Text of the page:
Hacker shows he can locate, unlock and remote start GM vehicles

A hacker has posted a video demonstrating how he can use a mobile device to intercept GM's OnStar telematics mobile app

A security researcher has posted a video on YouTube demonstrating how a device he made can intercept wireless communications to locate, unlock and remotely start GM vehicles that use the OnStar RemoteLink mobile app.

Samy Kamkar, who refers to himself as a hacker and whistleblower, posted the video today showing him using a device he calls OwnStar. The device, he said, intercepts communications between GM's OnStar RemoteLink mobile app and the OnStar cloud service.

The hack comes on the heels of another vehicle-related security breach that proved Fiats and Chryslers with early model versions of the UConnect Infotainment system could be broken into electronically, and the UConnect system used to control vital vehicle functions. Those hackers were able to control vehicle acceleration, braking and ignition systems, among others.

After the hack was made public, Fiat Chrysler Automobiles (FCA) issued a recall notice for 1.4 million vehicles in order fix a software hole that allowed hackers to wirelessly break into some vehicles and electronically control vital functions.

The National Highway Safety Administration also plans to look into the matter and two U.S. senators also called for an investigation into Chrysler's handling of the recall, which they said came nine months after the company knew about the security flaw.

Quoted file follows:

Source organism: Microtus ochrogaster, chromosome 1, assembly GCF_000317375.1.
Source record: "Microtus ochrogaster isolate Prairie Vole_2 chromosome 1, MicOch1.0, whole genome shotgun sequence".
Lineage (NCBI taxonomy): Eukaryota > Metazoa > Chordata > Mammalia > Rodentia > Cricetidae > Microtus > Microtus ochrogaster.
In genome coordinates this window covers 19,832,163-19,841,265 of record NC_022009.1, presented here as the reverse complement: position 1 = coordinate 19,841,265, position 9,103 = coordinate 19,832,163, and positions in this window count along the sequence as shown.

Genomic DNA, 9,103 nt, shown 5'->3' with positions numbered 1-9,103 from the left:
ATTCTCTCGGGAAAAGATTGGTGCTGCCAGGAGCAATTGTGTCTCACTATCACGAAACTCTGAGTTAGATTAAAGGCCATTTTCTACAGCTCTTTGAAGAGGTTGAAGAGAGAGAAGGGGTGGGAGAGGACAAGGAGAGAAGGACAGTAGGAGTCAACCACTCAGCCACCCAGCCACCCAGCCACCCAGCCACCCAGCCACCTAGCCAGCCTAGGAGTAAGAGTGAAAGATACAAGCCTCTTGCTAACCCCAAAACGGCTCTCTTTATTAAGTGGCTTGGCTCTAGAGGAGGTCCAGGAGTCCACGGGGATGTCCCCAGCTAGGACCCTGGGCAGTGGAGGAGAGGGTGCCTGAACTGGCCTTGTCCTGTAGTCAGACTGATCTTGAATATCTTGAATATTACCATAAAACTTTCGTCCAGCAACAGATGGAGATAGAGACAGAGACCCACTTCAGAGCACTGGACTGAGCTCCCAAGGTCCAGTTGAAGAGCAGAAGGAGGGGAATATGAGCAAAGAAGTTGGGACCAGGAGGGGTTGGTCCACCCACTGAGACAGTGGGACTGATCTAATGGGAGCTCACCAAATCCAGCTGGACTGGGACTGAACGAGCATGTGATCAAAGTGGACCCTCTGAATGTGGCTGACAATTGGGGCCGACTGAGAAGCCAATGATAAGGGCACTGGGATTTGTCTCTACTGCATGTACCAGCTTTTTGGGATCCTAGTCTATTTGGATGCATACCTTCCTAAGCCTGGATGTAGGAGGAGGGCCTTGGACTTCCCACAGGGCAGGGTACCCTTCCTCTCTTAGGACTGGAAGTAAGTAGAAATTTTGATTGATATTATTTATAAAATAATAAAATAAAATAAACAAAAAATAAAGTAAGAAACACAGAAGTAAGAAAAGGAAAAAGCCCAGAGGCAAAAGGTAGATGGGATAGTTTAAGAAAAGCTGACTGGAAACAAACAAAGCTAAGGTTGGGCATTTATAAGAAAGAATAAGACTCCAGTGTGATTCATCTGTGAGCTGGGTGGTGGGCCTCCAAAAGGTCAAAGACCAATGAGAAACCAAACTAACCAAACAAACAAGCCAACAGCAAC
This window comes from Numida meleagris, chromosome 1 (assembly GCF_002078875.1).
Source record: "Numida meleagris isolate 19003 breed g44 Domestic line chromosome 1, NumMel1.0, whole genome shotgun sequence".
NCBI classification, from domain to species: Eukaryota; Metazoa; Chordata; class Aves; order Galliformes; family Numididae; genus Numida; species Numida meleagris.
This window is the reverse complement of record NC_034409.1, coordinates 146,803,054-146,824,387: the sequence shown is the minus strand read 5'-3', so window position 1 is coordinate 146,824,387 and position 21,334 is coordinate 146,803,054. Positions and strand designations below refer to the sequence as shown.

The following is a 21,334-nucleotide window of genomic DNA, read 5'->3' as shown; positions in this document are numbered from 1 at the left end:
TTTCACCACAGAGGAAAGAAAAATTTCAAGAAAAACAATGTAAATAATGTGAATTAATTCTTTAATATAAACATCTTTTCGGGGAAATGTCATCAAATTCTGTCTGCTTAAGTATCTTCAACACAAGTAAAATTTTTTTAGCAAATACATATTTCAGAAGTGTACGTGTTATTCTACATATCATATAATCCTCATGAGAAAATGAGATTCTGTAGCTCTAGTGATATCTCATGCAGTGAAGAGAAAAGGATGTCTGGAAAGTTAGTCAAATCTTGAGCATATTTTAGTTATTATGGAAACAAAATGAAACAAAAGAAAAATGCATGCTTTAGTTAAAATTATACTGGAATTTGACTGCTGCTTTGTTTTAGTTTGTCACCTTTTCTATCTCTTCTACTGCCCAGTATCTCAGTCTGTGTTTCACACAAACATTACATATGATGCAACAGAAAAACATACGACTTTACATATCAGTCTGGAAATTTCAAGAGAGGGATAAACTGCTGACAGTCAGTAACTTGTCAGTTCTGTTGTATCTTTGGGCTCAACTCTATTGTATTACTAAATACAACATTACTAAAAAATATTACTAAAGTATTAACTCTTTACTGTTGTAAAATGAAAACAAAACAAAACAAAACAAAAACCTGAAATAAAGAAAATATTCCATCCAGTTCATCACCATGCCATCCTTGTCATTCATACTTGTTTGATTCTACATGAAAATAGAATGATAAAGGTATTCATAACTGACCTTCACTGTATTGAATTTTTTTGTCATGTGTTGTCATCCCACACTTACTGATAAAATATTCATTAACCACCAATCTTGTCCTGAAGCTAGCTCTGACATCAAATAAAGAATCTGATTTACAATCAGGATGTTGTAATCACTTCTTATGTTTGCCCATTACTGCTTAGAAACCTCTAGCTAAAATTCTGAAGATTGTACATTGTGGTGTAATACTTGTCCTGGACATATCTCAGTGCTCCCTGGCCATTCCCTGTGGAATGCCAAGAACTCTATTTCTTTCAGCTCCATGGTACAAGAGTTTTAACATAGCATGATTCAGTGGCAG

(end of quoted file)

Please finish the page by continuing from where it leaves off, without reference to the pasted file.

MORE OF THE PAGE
OnStar is GM's subscription-based, in-vehicle service that provides vehicle security, hands free calling, turn-by-turn navigation and remote diagnostics.

RemoteLink, for its part, is GM's OnStar mobile app that allows users to unlock and remote-start their vehicles from almost anywhere. The app also can turn on headlights, sound the horn and manage an equipped vehicle's Wi-Fi hotspot.

Kamkar said that after a user opens the OnStar Remote Link app on his or her mobile phone "near the OwnStar device," OwnStar intercepts the communication and sends "specially crafted" data packets to the mobile device to acquire additional credentials. The OwnStar device then notifies the attacker about the new vehicle that the hacker has access to for an indefinite period of time, including its location, make and model. And at that point, the hacker can use the Remote Link app to control the vehicle.

"Fortunately, the issue lies in the mobile software and is not a problem with the vehicles themselves," Kamkar said. "GM and OnStar have so far been receptive to me and are already working quickly on a resolution to protect consumers."

Until GM provides a software patch, Kamkar suggested that OnStar vehicle owners not open the RemoteLink app.

In a statement to Computerworld, GM said it takes matters that affect its customers' safety and security "very seriously."

"GM product cybersecurity representatives have reviewed the potential vulnerability recently identified. In working with the researcher, we moved quickly to secure our back-office system and reduce risk," the company stated. "However, further action is necessary on the RemoteLink app itself. We take all cyber matters seriously and an enhanced RemoteLink app will also be made available in app stores soon to fully mitigate the risk."

Kamkar said he'll be providing additional details about the hack at the upcoming Def Con hacking conference as well as on his YouTube channel and website.

The OnStar RemoteLink app works with Apple iOS, Android, BlackBerry and Windows mobile devices and has been downloaded by more than 3 million people, according to OnStar's website.

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